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Letter 3966F

Harvey, W. H. to Darwin, C. R.

3 Feb 1863

    Summary Add

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    Is pleased that CD has [Roland] Trimen to collect specimens of Cape orchids. Suggests directions for securing dry specimens of what he draws.

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    Identifies Disa barbata and D. Cornuta of the Ophridiae.

Transcription

Trin. Coll. Dublin

Feb. 3. 1863

Dear Darwin

I am right glad to find you have got so capital a worker on Cape Orchids, which I have been longing to have investigated on the spot, from yr point of view. The Ophrydeæ there are almost endless in extraordinary modifications of parts & well worth study. The two now sent are comparitively simple in modifications. Both are of the large genus Disa, & I feel confidente in calling them (Pl. V.) D. barbata & (Pl. VI) D. cornuta, both common near Capetown.

Tell Mr. Trimen to dry specimens of everything he draws, and to send the specimens with Nos corresponding to the drawing. Then if he finds any novelty, we shall make sure of it,—& we shall also be able to name his sketches without guess. Nectariferous back sepals are quite frequent among Cape Orchids—and correspondently depauperated labella. The labellum is often a mere little tongue

[DIAG HERE]—

sometimes a mere thread

[DIAG HERE]—

and sometimes as as in Brownlia, nearly disappears altogether, & is adnate to the column.

In Satyrium the two spurres affair is a true labellum—the sepals & petals small & crowded together at the front of flower—the opposite to Disa.

Yours truly | W. H. Harvey

    Footnotes Add

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    f1 3966f.f1
    Harvey refers to Roland Trimen. Having read Orchids, Trimen sent CD a letter, probably early in January 1863, with which he enclosed a manuscript and sketches detailing observations he had made on a number of South African orchids. CD sent Trimen's sketches to Harvey, asking him to identify two unnamed species (see letter to Roland Trimen, 31 January [1863]). Neither Trimen's letter to CD nor CD's letter to Harvey has been found. Harvey was the author of several works on the taxonomy of South African plants (see W. H. Harvey 1838 and 1859--63, and W. H. Harvey and Sonder 1859--65).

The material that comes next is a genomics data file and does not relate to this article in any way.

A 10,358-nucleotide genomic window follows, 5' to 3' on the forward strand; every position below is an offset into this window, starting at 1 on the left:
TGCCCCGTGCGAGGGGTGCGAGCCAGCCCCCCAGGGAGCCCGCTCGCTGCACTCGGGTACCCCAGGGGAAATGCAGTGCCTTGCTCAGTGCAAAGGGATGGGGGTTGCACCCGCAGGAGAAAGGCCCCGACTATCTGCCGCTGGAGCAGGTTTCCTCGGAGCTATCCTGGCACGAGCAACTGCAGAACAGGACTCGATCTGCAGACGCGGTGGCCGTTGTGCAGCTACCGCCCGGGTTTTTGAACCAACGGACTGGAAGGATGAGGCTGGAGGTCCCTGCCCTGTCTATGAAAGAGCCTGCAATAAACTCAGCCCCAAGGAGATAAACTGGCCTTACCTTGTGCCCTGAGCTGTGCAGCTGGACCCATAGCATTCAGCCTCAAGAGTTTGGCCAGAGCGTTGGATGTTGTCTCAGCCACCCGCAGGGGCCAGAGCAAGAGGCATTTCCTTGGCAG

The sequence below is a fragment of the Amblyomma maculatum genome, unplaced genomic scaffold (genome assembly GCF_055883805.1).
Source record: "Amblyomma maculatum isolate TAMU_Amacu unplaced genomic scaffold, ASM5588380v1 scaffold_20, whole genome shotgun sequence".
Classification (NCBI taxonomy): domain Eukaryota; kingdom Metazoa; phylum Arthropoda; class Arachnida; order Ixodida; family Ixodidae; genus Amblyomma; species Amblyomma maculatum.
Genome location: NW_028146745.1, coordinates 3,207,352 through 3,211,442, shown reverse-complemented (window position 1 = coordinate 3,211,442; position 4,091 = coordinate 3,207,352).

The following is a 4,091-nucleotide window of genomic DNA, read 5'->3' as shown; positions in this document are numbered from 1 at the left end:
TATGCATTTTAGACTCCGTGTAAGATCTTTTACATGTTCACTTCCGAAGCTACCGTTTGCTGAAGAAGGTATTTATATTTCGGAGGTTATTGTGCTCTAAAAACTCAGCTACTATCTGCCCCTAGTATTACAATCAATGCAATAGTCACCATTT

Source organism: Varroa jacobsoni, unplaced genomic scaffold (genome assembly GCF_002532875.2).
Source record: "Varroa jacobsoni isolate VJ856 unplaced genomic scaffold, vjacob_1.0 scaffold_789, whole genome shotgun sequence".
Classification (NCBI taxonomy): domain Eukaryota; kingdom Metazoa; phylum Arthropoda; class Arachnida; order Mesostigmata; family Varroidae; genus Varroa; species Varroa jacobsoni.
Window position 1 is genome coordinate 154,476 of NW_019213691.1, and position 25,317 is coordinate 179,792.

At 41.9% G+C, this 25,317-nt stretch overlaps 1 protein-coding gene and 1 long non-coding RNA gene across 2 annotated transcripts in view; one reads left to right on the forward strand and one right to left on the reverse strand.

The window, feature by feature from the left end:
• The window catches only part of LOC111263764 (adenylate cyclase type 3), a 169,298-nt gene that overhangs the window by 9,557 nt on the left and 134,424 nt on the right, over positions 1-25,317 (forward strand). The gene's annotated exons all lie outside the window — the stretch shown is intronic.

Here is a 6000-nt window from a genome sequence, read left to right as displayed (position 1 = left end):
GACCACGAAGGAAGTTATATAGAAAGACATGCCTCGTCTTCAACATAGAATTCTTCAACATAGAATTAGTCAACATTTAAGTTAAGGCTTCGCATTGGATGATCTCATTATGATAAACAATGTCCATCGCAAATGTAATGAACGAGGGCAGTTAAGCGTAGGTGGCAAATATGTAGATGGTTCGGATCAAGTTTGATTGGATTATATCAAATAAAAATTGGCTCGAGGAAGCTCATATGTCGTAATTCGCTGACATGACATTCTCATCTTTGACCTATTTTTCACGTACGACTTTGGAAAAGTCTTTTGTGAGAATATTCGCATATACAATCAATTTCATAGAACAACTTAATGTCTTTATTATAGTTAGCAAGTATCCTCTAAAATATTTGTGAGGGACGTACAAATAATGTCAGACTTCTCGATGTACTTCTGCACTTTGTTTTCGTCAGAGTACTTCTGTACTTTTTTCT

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    f2 3966f.f2
    Harvey's initial response to Origin had been hostile (see Correspondence vol. 8, letter from W. H. Harvey, 24 August 1860, and Appendix VII). Harvey was more favourable to CD's views after reading Asa Gray's interpretation of Origin (A. Gray 1860a), which argued that natural selection provided evidence of purposeful design in nature (see Correspondence vol. 8, letter to Asa Gray, 26 September [1860], n. 14). CD sought to strengthen this favourable impression by ensuring that Harvey received a copy of Gray's pamphlet Natural selection not inconsistent with natural theology (A. Gray 1861a; see Correspondence vol. 9, letter to Asa Gray, 23 [January 1861], and Appendix III). Harvey was also on CD's presentation list for Orchids (see Correspondence vol. 10, Appendix IV).
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    f3 3966f.f3
    Harvey worked at the colonial treasury in Cape Town between 1836 and 1842 (DNB).
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    f4 3966f.f4
    CD enclosed this copy, made by Henrietta Emma Darwin, with the letter to Roland Trimen, 16 February [1863].
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